Put simply, acne is a blocked pore. The pores or hair follicles that cover our bodies produce sebum in order to protect our skin and prevent it from drying out.

When the process functions normally, the sebum is secreted inside the pore and then works its way to the surface of the skin, taking any dead skin cells with it. When the process becomes unbalanced, the sebum can become clogged with dead skin cells and block the pore, so that the sebum cannot reach the surface.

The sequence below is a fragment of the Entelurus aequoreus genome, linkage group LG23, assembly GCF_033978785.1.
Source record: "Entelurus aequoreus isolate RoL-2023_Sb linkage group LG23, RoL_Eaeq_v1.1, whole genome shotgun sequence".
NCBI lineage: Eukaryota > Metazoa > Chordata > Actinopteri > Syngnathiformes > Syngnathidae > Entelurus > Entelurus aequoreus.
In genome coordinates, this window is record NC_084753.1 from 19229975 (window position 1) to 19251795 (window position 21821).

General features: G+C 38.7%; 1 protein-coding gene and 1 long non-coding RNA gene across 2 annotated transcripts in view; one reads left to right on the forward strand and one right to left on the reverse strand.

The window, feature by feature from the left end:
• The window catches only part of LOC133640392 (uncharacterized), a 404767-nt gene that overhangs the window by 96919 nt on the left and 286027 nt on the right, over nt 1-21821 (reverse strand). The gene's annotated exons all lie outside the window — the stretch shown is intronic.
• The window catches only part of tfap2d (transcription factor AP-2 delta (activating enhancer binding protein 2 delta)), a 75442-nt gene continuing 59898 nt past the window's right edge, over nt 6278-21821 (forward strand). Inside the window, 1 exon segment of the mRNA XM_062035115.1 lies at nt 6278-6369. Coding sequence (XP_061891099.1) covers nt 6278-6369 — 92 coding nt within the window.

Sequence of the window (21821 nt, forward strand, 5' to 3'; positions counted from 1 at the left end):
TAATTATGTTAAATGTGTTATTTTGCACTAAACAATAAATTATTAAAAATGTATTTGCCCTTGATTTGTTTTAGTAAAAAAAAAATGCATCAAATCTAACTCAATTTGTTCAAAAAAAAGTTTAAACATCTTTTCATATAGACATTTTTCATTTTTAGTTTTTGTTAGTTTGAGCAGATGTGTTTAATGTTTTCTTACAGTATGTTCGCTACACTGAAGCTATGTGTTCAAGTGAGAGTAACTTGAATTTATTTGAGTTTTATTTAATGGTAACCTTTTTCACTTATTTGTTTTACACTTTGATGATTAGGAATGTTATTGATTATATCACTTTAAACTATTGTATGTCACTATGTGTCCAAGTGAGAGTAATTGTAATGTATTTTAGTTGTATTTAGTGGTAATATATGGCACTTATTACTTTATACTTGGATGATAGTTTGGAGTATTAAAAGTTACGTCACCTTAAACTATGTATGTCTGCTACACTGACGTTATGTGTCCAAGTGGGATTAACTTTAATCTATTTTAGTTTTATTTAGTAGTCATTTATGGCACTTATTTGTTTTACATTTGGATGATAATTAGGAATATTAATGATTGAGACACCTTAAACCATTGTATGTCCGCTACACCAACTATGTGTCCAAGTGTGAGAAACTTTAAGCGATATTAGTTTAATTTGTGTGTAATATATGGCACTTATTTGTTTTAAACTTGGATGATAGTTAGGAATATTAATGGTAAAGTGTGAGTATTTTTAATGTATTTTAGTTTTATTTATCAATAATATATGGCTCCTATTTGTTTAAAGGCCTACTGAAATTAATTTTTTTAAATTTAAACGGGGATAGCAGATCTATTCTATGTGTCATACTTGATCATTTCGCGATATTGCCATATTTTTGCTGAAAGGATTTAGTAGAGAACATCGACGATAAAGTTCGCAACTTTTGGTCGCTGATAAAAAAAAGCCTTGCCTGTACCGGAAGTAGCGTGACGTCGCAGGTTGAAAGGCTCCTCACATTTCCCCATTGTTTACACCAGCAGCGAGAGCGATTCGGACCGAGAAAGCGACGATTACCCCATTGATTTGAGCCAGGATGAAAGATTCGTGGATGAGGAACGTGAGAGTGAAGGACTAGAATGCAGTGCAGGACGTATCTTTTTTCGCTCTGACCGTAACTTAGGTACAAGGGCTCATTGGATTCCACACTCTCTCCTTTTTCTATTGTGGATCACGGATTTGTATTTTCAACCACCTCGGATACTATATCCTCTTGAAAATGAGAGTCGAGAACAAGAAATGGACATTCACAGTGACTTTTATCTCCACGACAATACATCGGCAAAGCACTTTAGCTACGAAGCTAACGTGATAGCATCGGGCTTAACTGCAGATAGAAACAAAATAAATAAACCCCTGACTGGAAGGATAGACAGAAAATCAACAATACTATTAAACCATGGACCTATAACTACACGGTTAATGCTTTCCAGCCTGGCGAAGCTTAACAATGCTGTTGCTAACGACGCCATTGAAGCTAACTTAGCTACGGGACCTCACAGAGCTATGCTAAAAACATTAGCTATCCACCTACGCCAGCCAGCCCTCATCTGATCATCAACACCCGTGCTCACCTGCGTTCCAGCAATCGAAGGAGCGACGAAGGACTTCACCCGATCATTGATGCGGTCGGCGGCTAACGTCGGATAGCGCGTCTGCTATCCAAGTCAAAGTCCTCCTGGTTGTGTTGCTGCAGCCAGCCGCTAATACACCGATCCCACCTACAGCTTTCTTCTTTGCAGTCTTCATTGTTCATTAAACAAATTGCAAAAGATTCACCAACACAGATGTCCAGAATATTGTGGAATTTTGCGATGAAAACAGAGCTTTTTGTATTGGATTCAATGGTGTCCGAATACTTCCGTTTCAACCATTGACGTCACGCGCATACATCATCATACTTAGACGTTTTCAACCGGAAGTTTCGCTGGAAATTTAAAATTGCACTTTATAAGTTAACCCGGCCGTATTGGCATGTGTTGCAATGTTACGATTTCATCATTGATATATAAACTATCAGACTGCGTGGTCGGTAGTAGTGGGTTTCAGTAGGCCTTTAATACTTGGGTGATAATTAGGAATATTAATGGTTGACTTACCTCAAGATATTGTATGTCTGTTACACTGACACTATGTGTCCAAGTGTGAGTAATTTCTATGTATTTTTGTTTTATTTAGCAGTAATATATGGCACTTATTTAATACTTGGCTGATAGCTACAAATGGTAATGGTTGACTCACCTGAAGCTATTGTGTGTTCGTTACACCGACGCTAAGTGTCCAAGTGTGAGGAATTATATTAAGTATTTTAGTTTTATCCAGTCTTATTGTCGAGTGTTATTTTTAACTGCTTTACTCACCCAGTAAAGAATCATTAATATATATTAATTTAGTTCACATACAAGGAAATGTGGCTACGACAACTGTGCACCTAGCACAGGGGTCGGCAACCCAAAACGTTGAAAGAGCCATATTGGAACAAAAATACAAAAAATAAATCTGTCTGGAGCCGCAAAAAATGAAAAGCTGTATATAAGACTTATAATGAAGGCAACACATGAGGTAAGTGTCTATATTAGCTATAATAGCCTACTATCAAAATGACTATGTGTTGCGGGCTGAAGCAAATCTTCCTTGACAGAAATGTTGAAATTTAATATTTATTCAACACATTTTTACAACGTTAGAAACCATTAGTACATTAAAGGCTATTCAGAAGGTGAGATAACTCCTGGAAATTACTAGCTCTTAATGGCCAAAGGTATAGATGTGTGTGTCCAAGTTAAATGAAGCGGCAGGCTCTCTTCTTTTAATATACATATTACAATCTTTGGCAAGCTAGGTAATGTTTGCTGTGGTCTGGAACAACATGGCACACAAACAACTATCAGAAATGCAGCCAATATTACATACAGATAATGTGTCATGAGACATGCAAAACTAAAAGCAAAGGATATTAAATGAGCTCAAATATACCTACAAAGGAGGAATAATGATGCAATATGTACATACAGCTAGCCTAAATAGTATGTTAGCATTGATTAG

The skin continues to produce sebum, and the blemish is born. For example, a blackhead occurs when a pore is partially blocked. Some sebum is able to make it to the surface of the skin, but a plug of dead skin cells and sebum forms within the pore.

Active acne typically develops in teenagers, as levels of hormones change and sebum production is stimulated, leading to spots forming. Today, acne is becoming more common in adults, and it is thought that other factors such as stress, smoking, environmental irritants, harsh cosmetic products and hormonal fluctuations could be contributing to this trend.